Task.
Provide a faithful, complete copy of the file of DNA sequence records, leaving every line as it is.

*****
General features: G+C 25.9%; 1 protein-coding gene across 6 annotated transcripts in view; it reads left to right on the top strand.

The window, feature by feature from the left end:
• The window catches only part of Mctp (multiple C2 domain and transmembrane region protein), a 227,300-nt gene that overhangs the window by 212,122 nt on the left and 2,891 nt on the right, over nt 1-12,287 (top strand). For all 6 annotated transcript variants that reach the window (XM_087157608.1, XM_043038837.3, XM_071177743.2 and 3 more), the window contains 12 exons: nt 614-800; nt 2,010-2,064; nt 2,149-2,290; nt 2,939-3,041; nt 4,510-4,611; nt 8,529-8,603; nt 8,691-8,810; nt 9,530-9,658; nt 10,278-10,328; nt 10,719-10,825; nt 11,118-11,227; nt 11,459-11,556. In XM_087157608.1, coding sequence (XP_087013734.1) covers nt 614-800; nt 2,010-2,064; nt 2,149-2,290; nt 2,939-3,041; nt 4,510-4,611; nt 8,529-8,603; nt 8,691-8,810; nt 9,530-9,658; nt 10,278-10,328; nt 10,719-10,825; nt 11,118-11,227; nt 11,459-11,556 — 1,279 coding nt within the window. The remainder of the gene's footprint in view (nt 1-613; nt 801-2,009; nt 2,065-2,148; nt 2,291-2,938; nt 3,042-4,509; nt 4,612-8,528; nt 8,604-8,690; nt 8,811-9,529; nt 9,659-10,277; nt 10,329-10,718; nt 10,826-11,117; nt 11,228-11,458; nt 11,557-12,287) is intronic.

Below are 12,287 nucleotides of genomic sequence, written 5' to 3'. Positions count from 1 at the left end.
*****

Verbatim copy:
General features: G+C 25.9%; 1 protein-coding gene across 6 annotated transcripts in view; it reads left to right on the top strand.

The window, feature by feature from the left end:
• The window catches only part of Mctp (multiple C2 domain and transmembrane region protein), a 227,300-nt gene that overhangs the window by 212,122 nt on the left and 2,891 nt on the right, over nt 1-12,287 (top strand). For all 6 annotated transcript variants that reach the window (XM_087157608.1, XM_043038837.3, XM_071177743.2 and 3 more), the window contains 12 exons: nt 614-800; nt 2,010-2,064; nt 2,149-2,290; nt 2,939-3,041; nt 4,510-4,611; nt 8,529-8,603; nt 8,691-8,810; nt 9,530-9,658; nt 10,278-10,328; nt 10,719-10,825; nt 11,118-11,227; nt 11,459-11,556. In XM_087157608.1, coding sequence (XP_087013734.1) covers nt 614-800; nt 2,010-2,064; nt 2,149-2,290; nt 2,939-3,041; nt 4,510-4,611; nt 8,529-8,603; nt 8,691-8,810; nt 9,530-9,658; nt 10,278-10,328; nt 10,719-10,825; nt 11,118-11,227; nt 11,459-11,556 — 1,279 coding nt within the window. The remainder of the gene's footprint in view (nt 1-613; nt 801-2,009; nt 2,065-2,148; nt 2,291-2,938; nt 3,042-4,509; nt 4,612-8,528; nt 8,604-8,690; nt 8,811-9,529; nt 9,659-10,277; nt 10,329-10,718; nt 10,826-11,117; nt 11,228-11,458; nt 11,557-12,287) is intronic.

Below are 12,287 nucleotides of genomic sequence, written 5' to 3'. Positions count from 1 at the left end.